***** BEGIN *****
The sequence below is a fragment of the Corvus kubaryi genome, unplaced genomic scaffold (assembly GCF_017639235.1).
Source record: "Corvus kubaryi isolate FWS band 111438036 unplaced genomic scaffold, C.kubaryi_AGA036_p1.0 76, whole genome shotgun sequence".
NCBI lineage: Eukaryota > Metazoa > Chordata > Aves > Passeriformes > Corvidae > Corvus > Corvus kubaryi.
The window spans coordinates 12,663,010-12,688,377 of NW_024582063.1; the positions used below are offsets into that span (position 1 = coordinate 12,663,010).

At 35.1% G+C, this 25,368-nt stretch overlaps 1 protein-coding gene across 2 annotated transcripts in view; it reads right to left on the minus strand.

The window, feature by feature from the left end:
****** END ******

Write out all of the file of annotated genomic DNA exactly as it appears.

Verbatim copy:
The sequence below is a fragment of the Corvus kubaryi genome, unplaced genomic scaffold (assembly GCF_017639235.1).
Source record: "Corvus kubaryi isolate FWS band 111438036 unplaced genomic scaffold, C.kubaryi_AGA036_p1.0 76, whole genome shotgun sequence".
NCBI lineage: Eukaryota > Metazoa > Chordata > Aves > Passeriformes > Corvidae > Corvus > Corvus kubaryi.
The window spans coordinates 12,663,010-12,688,377 of NW_024582063.1; the positions used below are offsets into that span (position 1 = coordinate 12,663,010).

At 35.1% G+C, this 25,368-nt stretch overlaps 1 protein-coding gene across 2 annotated transcripts in view; it reads right to left on the minus strand.

The window, feature by feature from the left end: